Sickness lowest in London
Workers in London had the lowest percentage of hours lost to sickness, at 1.3 per cent. The highest percentage lost was in the North East and Wales, both at 2.5 per cent. There may be a variety of factors to explain these differences. The London workforce is made up of a much younger demographic (aged 25-49), has a higher proportion of self-employed people and more private sector workers. These characteristics are associated with lower than average sickness absence rates. Wales and the North East on the other hand have on average an older workforce, more public sector workers (especially female public sector workers) and the North East has by far the highest proportion of employees. These characteristics are associated with higher than average sickness absence rates. Northern Ireland also has a younger work force than average and more self-employed people than average. The types of occupations and industries also vary across the country.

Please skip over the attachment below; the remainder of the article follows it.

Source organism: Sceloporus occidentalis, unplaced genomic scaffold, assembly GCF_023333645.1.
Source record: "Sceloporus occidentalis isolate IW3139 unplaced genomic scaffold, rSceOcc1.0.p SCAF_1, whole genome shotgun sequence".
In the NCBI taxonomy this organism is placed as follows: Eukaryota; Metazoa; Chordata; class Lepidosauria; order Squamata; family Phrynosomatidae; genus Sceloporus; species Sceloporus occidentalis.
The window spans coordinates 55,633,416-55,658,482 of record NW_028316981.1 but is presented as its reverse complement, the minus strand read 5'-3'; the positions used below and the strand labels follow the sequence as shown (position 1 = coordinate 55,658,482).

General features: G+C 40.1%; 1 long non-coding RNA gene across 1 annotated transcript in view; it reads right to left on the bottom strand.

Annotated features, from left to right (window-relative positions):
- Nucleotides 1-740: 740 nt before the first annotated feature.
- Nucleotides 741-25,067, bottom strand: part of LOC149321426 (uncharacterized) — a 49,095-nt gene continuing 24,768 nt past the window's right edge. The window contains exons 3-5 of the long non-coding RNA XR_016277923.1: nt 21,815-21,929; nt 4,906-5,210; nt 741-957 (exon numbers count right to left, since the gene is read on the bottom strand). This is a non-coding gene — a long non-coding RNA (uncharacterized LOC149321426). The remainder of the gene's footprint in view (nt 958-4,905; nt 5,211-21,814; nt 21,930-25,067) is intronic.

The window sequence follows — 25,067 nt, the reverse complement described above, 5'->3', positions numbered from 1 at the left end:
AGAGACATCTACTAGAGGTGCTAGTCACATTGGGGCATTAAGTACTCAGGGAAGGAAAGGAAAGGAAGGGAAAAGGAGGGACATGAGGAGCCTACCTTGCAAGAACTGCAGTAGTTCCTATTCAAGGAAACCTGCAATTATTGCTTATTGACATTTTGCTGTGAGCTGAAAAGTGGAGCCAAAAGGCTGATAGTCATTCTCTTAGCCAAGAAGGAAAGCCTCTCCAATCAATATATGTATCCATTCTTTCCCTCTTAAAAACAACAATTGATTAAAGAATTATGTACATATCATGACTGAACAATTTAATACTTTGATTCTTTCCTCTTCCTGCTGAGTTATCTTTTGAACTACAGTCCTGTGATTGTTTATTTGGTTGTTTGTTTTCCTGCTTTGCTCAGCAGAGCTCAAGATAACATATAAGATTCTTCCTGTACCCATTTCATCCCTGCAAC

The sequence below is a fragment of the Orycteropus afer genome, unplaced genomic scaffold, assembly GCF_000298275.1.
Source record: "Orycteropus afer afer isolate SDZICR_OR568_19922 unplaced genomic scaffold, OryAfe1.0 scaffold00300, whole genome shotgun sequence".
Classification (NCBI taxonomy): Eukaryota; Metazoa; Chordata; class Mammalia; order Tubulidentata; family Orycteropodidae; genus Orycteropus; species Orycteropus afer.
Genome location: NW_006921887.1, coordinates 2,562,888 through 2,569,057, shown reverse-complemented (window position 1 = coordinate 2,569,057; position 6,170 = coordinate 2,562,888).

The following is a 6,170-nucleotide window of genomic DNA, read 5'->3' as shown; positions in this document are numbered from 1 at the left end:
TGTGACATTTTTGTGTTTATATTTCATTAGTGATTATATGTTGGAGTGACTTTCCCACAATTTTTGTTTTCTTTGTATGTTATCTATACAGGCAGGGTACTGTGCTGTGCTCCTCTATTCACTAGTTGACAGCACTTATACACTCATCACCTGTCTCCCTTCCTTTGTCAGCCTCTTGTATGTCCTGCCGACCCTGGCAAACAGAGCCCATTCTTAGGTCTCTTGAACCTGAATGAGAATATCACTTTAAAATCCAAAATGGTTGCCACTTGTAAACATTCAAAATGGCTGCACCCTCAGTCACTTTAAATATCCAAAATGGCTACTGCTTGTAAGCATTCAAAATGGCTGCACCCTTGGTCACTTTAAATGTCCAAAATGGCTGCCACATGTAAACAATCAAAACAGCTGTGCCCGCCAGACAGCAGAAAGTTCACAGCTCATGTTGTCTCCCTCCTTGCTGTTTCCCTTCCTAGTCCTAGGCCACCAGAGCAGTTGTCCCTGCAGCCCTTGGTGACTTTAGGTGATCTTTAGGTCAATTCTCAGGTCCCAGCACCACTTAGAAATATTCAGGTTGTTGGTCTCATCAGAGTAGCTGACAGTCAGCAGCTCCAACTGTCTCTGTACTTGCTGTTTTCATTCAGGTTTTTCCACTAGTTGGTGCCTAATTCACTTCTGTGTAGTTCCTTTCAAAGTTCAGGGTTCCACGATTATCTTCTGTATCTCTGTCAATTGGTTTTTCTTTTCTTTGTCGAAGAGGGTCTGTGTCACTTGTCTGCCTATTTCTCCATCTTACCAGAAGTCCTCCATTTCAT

Looking at sickness across different occupations, those working in ‘Caring, leisure and other service occupations’ lost the highest percentage of hours in 2011, at 2.7 per cent. This is more than double the percentage of hours lost for ‘Managers, directors and senior officials’ which stood at 1.1 per cent.
- The main analysis uses the quarterly LFS datasets to generate annual averages
- The regional analysis uses the October 2010 to September 2011 APS dataset
- The APS data gives more robust estimates but the LFS data was used for the main analysis as it is timelier and would allow analysis of a time series back to 1993. The APS could only go back to 2004
- A day is defined here as 7 hours and 30 minutes
- The sickness absence rate is the percentage of usual hours lost due to sickness absences
- The LFS variables used to calculate sickness absence levels and rates are YLESS6, TTACHR and TTUSHR
- The LFS variables ILLNE11 and ILLFST11 are used to look at the type of sickness/injury causing the absence